Have you ever opened up a wall and seen the electrical wires that power your lights and appliances? Rather dead and inert, are they not? It’s the electricity that’s important, even more important than the wires, though the wires are certainly necessary. It’s the same with the circuitry in your computer, only infinitely more so. The electrical impulses in a computer are so complex and varied in their tasks that they seem almost mystical. How much more, do you suppose, are the energy systems in your body, the ones you carry around with you 24/7? You have to ask yourself: am I carrying them around, or are they carrying me? Hmmm.

Could we not imagine that the world we “see” is the least important part of our existence, that instead it’s the world we don’t see that is more real?

The human body is layered like the electron shells of an atom or the orbital paths of planets in our solar system, each layer a more subtle and more complex system of vibratory intelligence, scintillating with life and cosmic energies. Is it any wonder why gurus and sages throughout history have instructed us to pay attention to our breathing? Could it be that within that simple physiological act lies the secret to life itself?

Make no mistake, the inner organs of our body are just as much external objects as anything else in the world. They are composed of matter, which by itself is like the wiring in your house—rather dead and inert. But it’s not the matter that we’re focusing on, is it. Instead, we want to sense the intelligence that’s moving through it, that’s using it, using it for…for what? Is it the breathing that’s the interesting part, or is it perhaps something deeper, like maybe the will to breathe?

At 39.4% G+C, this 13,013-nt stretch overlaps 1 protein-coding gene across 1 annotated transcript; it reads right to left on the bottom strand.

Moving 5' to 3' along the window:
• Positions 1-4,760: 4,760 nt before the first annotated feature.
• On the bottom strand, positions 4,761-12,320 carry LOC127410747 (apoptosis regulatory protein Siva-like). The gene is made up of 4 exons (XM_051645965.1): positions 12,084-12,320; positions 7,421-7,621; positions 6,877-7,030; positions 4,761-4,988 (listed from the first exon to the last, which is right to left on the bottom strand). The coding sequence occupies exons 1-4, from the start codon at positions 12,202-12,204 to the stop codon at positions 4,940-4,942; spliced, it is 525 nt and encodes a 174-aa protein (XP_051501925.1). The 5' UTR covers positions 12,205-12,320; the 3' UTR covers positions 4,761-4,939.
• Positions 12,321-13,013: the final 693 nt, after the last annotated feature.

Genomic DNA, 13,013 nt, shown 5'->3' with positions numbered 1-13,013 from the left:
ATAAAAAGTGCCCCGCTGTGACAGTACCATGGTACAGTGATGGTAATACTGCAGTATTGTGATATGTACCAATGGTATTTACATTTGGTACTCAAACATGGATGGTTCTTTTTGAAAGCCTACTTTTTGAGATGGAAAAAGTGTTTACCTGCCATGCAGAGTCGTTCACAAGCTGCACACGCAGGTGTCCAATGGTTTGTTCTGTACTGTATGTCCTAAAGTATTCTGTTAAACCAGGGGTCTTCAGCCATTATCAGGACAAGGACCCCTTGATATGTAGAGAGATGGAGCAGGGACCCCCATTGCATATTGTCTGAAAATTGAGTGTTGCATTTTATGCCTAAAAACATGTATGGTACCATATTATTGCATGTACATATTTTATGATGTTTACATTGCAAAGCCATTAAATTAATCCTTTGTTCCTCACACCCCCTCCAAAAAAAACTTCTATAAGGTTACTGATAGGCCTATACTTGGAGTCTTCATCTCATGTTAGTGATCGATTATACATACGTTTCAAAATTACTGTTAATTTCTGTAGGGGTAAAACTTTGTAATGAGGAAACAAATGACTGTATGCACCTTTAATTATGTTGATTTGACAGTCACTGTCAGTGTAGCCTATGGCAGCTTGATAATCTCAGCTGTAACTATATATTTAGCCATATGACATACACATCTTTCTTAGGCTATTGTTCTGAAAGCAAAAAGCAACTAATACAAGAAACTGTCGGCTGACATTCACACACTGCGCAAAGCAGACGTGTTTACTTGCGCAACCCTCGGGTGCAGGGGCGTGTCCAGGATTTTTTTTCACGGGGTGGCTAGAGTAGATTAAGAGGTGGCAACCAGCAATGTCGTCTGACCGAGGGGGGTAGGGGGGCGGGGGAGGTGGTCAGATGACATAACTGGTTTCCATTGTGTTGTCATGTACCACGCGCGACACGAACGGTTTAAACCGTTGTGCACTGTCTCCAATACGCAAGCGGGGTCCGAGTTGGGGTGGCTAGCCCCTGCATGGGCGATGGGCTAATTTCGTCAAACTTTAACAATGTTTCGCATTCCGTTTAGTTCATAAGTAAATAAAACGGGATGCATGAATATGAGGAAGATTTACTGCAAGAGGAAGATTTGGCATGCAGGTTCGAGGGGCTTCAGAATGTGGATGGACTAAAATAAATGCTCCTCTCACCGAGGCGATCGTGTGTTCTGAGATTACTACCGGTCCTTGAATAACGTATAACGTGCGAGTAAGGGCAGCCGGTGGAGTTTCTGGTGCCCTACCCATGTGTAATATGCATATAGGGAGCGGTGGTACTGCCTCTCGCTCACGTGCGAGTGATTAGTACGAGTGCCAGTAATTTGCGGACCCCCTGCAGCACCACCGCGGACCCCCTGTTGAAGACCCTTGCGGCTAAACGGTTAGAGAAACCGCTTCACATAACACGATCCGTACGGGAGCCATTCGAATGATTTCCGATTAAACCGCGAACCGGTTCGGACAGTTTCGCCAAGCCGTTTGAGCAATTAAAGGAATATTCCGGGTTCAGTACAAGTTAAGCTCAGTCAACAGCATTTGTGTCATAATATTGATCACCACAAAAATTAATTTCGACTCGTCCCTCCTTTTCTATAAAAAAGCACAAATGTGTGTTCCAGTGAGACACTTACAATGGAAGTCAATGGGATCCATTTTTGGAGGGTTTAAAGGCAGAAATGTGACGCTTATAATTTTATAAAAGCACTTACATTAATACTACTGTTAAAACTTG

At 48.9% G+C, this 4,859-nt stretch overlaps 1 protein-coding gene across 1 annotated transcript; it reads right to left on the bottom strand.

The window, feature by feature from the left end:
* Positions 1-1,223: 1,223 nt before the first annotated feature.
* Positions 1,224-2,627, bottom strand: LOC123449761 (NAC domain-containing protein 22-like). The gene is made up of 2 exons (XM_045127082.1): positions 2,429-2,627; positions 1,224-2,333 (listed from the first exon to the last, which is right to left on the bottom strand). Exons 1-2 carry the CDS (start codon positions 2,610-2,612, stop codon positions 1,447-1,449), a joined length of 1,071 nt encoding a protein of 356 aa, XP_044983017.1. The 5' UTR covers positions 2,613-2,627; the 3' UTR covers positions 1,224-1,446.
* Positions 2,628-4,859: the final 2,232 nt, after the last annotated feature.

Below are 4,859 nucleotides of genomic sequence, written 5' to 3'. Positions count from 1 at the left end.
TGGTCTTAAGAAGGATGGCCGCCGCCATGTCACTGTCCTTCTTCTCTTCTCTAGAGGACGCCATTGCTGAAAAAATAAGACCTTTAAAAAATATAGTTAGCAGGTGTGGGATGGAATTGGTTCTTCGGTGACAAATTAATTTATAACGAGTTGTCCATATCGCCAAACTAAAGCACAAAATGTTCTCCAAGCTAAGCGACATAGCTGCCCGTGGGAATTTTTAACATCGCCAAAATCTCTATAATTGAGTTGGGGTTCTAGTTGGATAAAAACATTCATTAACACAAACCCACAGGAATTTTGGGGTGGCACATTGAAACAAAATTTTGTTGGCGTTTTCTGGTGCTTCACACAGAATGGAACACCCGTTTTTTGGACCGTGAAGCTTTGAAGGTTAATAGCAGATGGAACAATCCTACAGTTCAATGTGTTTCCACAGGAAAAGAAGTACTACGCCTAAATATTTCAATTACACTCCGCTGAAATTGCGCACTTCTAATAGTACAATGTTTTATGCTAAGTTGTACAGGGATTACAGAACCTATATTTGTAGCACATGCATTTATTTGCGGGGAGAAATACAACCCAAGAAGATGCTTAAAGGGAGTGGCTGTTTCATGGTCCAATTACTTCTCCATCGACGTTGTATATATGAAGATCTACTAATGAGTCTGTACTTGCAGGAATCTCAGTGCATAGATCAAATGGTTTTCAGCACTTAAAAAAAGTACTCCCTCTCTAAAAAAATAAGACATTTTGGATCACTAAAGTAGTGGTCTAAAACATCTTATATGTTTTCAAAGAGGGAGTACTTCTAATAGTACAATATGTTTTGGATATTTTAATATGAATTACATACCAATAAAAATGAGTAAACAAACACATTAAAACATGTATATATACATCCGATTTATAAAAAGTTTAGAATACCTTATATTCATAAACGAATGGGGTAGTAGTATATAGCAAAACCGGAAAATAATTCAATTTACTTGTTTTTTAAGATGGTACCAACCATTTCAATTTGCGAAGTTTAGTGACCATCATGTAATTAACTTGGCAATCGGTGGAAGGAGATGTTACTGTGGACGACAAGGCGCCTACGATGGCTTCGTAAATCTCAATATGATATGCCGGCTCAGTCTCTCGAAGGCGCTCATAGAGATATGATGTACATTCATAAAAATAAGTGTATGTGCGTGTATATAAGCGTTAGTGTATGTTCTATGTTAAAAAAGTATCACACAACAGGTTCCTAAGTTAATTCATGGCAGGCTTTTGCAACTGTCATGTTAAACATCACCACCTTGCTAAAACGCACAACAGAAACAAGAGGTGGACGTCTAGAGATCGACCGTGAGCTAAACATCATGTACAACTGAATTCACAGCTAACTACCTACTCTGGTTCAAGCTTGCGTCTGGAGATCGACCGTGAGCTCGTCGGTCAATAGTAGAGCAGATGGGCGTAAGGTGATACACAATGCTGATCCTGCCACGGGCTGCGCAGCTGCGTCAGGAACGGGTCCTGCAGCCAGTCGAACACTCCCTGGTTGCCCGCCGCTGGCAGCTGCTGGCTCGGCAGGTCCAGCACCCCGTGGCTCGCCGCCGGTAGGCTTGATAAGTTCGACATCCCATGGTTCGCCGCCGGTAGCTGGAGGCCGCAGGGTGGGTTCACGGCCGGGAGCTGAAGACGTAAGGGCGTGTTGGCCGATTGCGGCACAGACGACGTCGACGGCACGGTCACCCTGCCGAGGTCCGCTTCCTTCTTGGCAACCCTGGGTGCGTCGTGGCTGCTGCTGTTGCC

We have to realize that intelligence—that unnameable thing that informs energy—is absolutely intangible. It has no locus in the physical or non-physical world. It is without beginning or end, has always been, and will always be. It is completely outside of the context of space and time. Before the worlds were, It was. Everything possible exists within it as a potential, and the possible combinations of that potentiality are literally infinite.

All of this is discoverable within the breath.

Who knew?